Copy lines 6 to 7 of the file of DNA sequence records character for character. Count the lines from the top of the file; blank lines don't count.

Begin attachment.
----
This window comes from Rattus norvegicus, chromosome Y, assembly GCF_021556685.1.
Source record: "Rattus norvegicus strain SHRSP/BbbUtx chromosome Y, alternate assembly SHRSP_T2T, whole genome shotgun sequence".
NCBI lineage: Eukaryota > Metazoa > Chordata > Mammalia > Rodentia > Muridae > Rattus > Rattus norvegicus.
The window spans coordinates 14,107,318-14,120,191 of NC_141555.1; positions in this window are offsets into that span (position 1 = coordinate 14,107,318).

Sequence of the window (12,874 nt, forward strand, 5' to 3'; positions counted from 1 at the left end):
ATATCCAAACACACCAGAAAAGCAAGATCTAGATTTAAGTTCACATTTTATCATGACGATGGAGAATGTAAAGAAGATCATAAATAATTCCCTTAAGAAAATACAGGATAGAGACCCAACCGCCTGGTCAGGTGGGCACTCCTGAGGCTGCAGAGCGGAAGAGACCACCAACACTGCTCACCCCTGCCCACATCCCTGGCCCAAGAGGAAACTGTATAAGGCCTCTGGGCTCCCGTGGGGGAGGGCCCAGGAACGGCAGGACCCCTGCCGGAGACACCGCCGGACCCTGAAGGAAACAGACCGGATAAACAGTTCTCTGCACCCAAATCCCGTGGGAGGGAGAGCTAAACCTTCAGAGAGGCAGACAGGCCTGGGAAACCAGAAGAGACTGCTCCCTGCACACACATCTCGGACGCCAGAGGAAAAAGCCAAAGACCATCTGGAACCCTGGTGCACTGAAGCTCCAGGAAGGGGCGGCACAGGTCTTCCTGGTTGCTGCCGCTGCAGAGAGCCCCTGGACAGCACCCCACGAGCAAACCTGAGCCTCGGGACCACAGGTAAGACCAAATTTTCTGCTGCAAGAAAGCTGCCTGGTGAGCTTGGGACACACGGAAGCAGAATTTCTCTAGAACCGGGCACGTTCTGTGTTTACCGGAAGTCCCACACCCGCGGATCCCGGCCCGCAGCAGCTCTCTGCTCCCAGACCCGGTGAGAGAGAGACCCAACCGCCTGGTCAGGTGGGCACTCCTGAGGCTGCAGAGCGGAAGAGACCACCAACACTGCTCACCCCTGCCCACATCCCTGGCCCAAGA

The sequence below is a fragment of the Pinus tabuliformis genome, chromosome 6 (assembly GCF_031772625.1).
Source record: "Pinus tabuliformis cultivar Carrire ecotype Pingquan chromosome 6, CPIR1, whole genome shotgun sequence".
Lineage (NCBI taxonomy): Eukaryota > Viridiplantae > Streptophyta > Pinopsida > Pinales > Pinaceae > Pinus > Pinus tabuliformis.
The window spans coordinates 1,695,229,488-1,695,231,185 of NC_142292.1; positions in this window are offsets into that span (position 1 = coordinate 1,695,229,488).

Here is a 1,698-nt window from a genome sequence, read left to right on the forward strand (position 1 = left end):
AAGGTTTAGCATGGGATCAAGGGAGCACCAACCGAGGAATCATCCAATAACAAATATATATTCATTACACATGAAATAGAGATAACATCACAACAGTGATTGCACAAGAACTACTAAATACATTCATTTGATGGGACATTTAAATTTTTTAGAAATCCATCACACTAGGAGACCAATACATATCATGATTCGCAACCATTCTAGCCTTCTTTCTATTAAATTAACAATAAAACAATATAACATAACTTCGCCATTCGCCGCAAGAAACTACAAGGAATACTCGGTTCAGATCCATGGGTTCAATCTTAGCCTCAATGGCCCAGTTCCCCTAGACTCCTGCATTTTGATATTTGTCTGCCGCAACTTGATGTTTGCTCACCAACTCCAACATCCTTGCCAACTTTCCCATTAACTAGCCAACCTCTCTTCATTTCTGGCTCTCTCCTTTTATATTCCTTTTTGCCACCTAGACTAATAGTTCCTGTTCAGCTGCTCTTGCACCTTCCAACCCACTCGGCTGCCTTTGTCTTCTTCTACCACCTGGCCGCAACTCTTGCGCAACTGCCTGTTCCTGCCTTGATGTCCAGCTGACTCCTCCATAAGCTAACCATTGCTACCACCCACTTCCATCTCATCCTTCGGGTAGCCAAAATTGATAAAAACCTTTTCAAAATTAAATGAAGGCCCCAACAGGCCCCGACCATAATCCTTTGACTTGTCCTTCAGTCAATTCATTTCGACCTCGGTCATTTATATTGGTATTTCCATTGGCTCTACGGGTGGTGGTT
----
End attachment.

ATATCCAAACACACCAGAAAAGCAAGATCTAGATTTAAGTTCACATTTTATCATGACGATGGAGAATGTAAAGAAGATCATAAATAATTCCCTTAAGAAAATACAGGATAGAGACCCAACCGCCTGGTCAGGTGGGCACTCCTGAGGCTGCAGAGCGGAAGAGACCACCAACACTGCTCACCCCTGCCCACATCCCTGGCCCAAGAGGAAACTGTATAAGGCCTCTGGGCTCCCGTGGGGGAGGGCCCAGGAACGGCAGGACCCCTGCCGGAGACACCGCCGGACCCTGAAGGAAACAGACCGGATAAACAGTTCTCTGCACCCAAATCCCGTGGGAGGGAGAGCTAAACCTTCAGAGAGGCAGACAGGCCTGGGAAACCAGAAGAGACTGCTCCCTGCACACACATCTCGGACGCCAGAGGAAAAAGCCAAAGACCATCTGGAACCCTGGTGCACTGAAGCTCCAGGAAGGGGCGGCACAGGTCTTCCTGGTTGCTGCCGCTGCAGAGAGCCCCTGGACAGCACCCCACGAGCAAACCTGAGCCTCGGGACCACAGGTAAGACCAAATTTTCTGCTGCAAGAAAGCTGCCTGGTGAGCTTGGGACACACGGAAGCAGAATTTCTCTAGAACCGGGCACGTTCTGTGTTTACCGGAAGTCCCACACCCGCGGATCCCGGCCCGCAGCAGCTCTCTGCTCCCAGACCCGGTGAGAGAGAGACCCAACCGCCTGGTCAGGTGGGCACTCCTGAGGCTGCAGAGCGGAAGAGACCACCAACACTGCTCACCCCTGCCCACATCCCTGGCCCAAGA

The sequence below is a fragment of the Pinus tabuliformis genome, chromosome 6 (assembly GCF_031772625.1).